CLAYTON — Family, friends, colleagues, and former students joined at Northmont Middle School on June 10 at 11 a.m. to commemorate the late Richard L. Shell, Northmont High School’s first principal.
Tables were set up in the gym displaying photo albums, certificates, medals, and memorabilia from Shell’s life. People soon gathered on bleachers and chairs at 11:30 a.m. to listen to the stories and memories shared about Mr. Shell.
Amongst the many stories about Richard “Dick” Shell, his former students remember seeing him in the hallways at Northmont, with crossed arms, and a penetrating look in his eyes. Despite his terrifying demeanor, students came to recognize the great leadership skills of Mr. Shell, which came from his military service.
“He was a man who looked like a Marine drill sergeant, because he was one,” proclaimed Mr. Emerson Keck, NHS class of 1964.
Keck went on to remind the crowd of the great respect Shell had earned over the years, in which students even after reaching adulthood would always refer to him as “Mr. Shell,” and never as “Dick.”
“We, his students, friends, family, and colleagues, had a very, very special principal who we knew as Superman, and we loved him,” concluded Keck.
Former students of Mr. Shell shared stories, in which Shell came to visit them or their families at their job, or in the hospital, because he took the time to do so out of kindness. He remembered the names of practically everyone he met, which showed how much he cared for people.
Mr. Howard Krisher, NHS class of 1965, refers to Mr. Shell as one of his true heroes, and one of the people he has tried to model his adult life after. He shared a story about Shell: “I saw him one time at the end of a one-hundred mile [bike] ride, sitting on the tail gate of his truck, checking his blood sugar.”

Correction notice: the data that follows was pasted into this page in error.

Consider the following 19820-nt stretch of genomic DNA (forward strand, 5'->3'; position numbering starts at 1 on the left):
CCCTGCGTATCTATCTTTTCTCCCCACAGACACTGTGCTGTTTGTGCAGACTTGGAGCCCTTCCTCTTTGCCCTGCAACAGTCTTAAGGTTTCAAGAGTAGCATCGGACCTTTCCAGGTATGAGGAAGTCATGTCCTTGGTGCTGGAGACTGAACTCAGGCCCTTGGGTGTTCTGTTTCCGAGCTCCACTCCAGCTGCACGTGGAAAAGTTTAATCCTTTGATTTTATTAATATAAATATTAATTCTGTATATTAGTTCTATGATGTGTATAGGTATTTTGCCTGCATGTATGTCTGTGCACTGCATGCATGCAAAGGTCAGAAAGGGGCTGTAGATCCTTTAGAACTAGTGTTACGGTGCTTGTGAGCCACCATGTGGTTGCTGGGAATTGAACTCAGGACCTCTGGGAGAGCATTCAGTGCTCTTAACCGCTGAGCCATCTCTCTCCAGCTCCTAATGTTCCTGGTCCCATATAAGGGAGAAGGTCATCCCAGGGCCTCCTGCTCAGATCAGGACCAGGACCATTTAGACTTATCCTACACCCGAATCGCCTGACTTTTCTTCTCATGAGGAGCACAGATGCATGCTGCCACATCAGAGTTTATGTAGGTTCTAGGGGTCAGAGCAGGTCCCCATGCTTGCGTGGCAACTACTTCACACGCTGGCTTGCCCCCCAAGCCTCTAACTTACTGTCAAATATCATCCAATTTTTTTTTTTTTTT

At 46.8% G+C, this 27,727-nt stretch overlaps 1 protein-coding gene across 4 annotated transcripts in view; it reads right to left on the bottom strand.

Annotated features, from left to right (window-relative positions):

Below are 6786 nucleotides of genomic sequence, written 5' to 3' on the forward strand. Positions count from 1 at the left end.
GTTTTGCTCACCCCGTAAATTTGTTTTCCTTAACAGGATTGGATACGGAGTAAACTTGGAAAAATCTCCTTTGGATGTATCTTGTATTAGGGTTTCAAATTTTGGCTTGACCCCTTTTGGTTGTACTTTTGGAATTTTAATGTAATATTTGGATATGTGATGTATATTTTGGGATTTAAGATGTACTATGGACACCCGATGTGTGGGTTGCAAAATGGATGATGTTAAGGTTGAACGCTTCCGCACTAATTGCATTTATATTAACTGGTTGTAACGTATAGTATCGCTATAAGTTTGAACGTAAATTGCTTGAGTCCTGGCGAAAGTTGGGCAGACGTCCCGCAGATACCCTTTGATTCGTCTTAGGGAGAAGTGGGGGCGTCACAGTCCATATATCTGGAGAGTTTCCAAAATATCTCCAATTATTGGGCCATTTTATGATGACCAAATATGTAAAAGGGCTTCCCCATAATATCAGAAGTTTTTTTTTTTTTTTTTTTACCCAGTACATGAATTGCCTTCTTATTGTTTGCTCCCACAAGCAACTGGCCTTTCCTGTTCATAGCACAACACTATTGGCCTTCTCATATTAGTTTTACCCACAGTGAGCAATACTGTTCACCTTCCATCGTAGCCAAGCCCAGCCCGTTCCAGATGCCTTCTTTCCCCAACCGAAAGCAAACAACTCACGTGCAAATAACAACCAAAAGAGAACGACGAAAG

David Hoke from the class of 1964 shared a story in which he visited the Shell’s home for their seventieth wedding anniversary, and he recognized the paddle Mr. Shell notoriously used against his students. Hoke asked Shell if he still knew how to use it, and Shell proceeded to paddle him.
During the ceremony, Shell’s across the street neighbor, Ms. Nancee Desch, shared heartwarming stories of Shell and his wife Helen, as they were known to sit outside of their garage each evening to talk to anyone who stopped by. Desch remembered the Shells loving her dog, and she lightheartedly stated, “It finally dawned on me that the Shells were just using me to get to my dog.”
Ms. Beth Fuller, NHS class of 1965, mentioned that Mr. Shell would attend every class reunion to check on his former students, to see how their lives were going, and to ask how their families were doing. “The man was a legend with class reunions,” Fuller stated.
Emerson Keck described Mr. Shell: “Mr. Shell was respected, he was fair, he always looked sharp, he set a good example, he was consistent; he was tough minded. He personified the concept of truth, justice, and the American way.”
Ms. Robin Spiller recalled a story of her time as a softball coach, in which she had to drive her girls to Phillipsburg for practice. Yet, two years after an incident hitting a mailbox, a softball field was made. Spiller did not believe it was her hitting a mailbox that led to the creation of the field, stating, “He (Shell) was fair to everyone, and I think that was just him in a nutshell: fair.”
Jean Plunkett, Shell’s cousin, stated after an emotional speech, “Dick and Helen are enjoying their heavenly view of this wonderful celebration.”
To close the ceremony, Plunkett brought in a tray of Esther Price candy to share, in which she explained that Shell loved their chocolate-covered cherries.
Richard L. Shell’s legacy lives on in the hearts and lives of the people he touched.